COMPARATIVE STUDY
JOURNAL ARTICLE

Pedometer accuracy for children: can we recommend them for our obese population?

Naim Mitre, Lorraine Lanningham-Foster, Randal Foster, James A Levine
Pediatrics 2009, 123 (1): e127-31
19117834

OBJECTIVE: In this study, we investigated the accuracy of measuring walking steps with commercially available pedometers and an accelerometer-based step-counter in normal and overweight children. Our primary hypothesis was that commercially available pedometers are not an accurate measure of walking steps in normal and overweight children while walking. Our secondary hypothesis was that the accelerometer-based step-counter provides an accurate measure of walking steps in normal and overweight children.

METHODS: Thirteen boys (11 +/- 1 years) and 14 girls (11 +/- 1 years) who ranged in BMI from 15 to 27 kg/m(2) (16 normal and 11 overweight or obese) were recruited. Each child wore 4 pedometers at the waist and 1 accelerometer-based step-counter on each ankle. Steps were manually counted and energy expenditure was measured while the child walked on the treadmill at 0.5, 1.0, 1.5, and 2.0 mph, each for 5 minutes. The step-counting devices were also validated while children walked on level ground at a self-selected pace.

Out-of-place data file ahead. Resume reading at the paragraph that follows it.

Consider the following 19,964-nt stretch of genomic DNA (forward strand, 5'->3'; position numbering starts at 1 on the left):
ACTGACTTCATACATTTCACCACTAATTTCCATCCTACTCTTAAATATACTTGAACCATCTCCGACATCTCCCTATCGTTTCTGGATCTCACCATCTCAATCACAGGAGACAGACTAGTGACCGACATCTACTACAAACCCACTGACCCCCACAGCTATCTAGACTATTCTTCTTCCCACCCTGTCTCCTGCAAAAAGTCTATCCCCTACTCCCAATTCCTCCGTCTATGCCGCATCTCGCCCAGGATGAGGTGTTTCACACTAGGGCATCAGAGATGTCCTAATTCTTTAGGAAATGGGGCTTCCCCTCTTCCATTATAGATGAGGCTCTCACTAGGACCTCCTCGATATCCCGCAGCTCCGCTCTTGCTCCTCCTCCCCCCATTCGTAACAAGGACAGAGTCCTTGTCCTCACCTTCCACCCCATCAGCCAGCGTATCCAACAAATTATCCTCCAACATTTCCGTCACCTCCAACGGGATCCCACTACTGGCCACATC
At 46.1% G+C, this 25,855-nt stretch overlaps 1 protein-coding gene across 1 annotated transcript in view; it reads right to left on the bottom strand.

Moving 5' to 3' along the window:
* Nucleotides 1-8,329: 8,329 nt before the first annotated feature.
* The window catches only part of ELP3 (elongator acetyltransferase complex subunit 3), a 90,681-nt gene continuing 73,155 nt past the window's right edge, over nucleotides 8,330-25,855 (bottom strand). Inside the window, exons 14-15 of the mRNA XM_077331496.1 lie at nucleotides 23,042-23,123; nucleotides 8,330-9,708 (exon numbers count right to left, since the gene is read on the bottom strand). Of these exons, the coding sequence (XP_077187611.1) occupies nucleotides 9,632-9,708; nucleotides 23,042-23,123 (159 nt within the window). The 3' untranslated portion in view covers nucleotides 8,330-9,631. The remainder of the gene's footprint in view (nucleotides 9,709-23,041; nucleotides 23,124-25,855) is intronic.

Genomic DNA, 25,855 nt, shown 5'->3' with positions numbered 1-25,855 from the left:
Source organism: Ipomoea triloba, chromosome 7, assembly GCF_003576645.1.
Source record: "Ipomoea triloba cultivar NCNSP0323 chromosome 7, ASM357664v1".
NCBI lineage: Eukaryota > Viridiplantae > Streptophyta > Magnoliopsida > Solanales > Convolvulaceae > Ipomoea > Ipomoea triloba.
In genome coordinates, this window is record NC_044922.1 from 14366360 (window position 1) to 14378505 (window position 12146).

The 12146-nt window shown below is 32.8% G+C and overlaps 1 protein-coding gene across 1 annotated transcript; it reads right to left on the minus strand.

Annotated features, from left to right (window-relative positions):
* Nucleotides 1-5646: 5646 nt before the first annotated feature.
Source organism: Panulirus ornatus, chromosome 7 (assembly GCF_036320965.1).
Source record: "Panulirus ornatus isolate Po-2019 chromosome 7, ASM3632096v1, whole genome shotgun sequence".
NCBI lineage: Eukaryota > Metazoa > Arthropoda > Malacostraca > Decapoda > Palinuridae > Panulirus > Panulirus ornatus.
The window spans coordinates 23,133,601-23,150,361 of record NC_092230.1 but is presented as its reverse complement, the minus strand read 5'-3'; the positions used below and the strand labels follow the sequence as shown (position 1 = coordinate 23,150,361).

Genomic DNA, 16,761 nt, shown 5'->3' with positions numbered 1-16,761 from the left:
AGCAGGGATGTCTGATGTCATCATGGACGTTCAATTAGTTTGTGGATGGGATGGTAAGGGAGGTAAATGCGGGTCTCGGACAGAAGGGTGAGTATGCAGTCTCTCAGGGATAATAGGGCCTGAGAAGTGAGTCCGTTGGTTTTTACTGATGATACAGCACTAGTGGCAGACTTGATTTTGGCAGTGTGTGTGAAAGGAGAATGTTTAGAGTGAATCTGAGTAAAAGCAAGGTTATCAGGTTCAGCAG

RESULTS: For the commercially available pedometers at the lowest speed of 0.5 mph, the percentage error approximated 100% for both of the pedometers. At the fastest speed of 2.0 mph, the percentage error approximated 60%. Conversely the accelerometer-based step-counter showed a percentage error of 24% +/- 22% (mean +/- SD) at 0.5 mph; however, as walking speed increased, the error declined to 5% +/- 8% at 1.0 mph, 4% +/- 5% at 1.5 mph, and 2% +/- 2% at 2.0 mph. The relationship between steps counted and walking energy expenditure showed good linear correlation.

CONCLUSIONS: Commercially available pedometers are less accurate for measuring walking and require discretion in their use for children. The accuracy of the accelerometer-based step-counter enables it to be used as a tool to assess and potentially promote physical activity in normal and overweight children.

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